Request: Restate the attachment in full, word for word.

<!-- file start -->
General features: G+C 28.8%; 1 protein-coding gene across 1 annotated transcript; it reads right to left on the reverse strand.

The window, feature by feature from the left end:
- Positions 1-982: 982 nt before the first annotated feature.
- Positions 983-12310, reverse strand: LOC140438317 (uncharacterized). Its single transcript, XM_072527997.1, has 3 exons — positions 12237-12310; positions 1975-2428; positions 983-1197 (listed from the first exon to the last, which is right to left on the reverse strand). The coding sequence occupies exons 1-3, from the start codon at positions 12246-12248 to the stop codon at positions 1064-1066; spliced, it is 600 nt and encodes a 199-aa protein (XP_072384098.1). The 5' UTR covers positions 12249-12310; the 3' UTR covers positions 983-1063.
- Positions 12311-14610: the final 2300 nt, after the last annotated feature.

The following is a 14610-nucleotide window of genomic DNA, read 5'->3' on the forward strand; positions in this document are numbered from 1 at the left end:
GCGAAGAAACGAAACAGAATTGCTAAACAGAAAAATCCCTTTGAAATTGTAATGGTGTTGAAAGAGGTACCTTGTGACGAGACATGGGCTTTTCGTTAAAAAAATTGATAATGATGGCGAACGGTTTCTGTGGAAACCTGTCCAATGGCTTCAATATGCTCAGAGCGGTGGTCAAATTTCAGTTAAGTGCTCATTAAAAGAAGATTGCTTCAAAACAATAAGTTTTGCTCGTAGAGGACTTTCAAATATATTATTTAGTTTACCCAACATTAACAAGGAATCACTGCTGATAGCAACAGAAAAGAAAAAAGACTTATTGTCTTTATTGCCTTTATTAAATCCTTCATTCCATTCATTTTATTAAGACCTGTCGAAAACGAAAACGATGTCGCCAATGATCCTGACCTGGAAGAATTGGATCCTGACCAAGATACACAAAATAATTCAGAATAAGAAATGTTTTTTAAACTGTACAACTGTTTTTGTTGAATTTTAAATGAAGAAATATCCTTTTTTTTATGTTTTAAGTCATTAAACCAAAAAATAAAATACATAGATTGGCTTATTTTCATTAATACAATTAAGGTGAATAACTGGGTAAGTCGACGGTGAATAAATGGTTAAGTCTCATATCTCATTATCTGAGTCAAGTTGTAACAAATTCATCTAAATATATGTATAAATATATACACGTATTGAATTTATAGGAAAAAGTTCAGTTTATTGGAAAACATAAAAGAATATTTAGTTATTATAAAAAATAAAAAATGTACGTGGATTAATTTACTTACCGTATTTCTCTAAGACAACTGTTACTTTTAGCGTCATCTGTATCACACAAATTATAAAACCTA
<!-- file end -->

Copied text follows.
General features: G+C 28.8%; 1 protein-coding gene across 1 annotated transcript; it reads right to left on the reverse strand.

The window, feature by feature from the left end:
- Positions 1-982: 982 nt before the first annotated feature.
- Positions 983-12310, reverse strand: LOC140438317 (uncharacterized). Its single transcript, XM_072527997.1, has 3 exons — positions 12237-12310; positions 1975-2428; positions 983-1197 (listed from the first exon to the last, which is right to left on the reverse strand). The coding sequence occupies exons 1-3, from the start codon at positions 12246-12248 to the stop codon at positions 1064-1066; spliced, it is 600 nt and encodes a 199-aa protein (XP_072384098.1). The 5' UTR covers positions 12249-12310; the 3' UTR covers positions 983-1063.
- Positions 12311-14610: the final 2300 nt, after the last annotated feature.

The following is a 14610-nucleotide window of genomic DNA, read 5'->3' on the forward strand; positions in this document are numbered from 1 at the left end:
GCGAAGAAACGAAACAGAATTGCTAAACAGAAAAATCCCTTTGAAATTGTAATGGTGTTGAAAGAGGTACCTTGTGACGAGACATGGGCTTTTCGTTAAAAAAATTGATAATGATGGCGAACGGTTTCTGTGGAAACCTGTCCAATGGCTTCAATATGCTCAGAGCGGTGGTCAAATTTCAGTTAAGTGCTCATTAAAAGAAGATTGCTTCAAAACAATAAGTTTTGCTCGTAGAGGACTTTCAAATATATTATTTAGTTTACCCAACATTAACAAGGAATCACTGCTGATAGCAACAGAAAAGAAAAAAGACTTATTGTCTTTATTGCCTTTATTAAATCCTTCATTCCATTCATTTTATTAAGACCTGTCGAAAACGAAAACGATGTCGCCAATGATCCTGACCTGGAAGAATTGGATCCTGACCAAGATACACAAAATAATTCAGAATAAGAAATGTTTTTTAAACTGTACAACTGTTTTTGTTGAATTTTAAATGAAGAAATATCCTTTTTTTTATGTTTTAAGTCATTAAACCAAAAAATAAAATACATAGATTGGCTTATTTTCATTAATACAATTAAGGTGAATAACTGGGTAAGTCGACGGTGAATAAATGGTTAAGTCTCATATCTCATTATCTGAGTCAAGTTGTAACAAATTCATCTAAATATATGTATAAATATATACACGTATTGAATTTATAGGAAAAAGTTCAGTTTATTGGAAAACATAAAAGAATATTTAGTTATTATAAAAAATAAAAAATGTACGTGGATTAATTTACTTACCGTATTTCTCTAAGACAACTGTTACTTTTAGCGTCATCTGTATCACACAAATTATAAAACCTA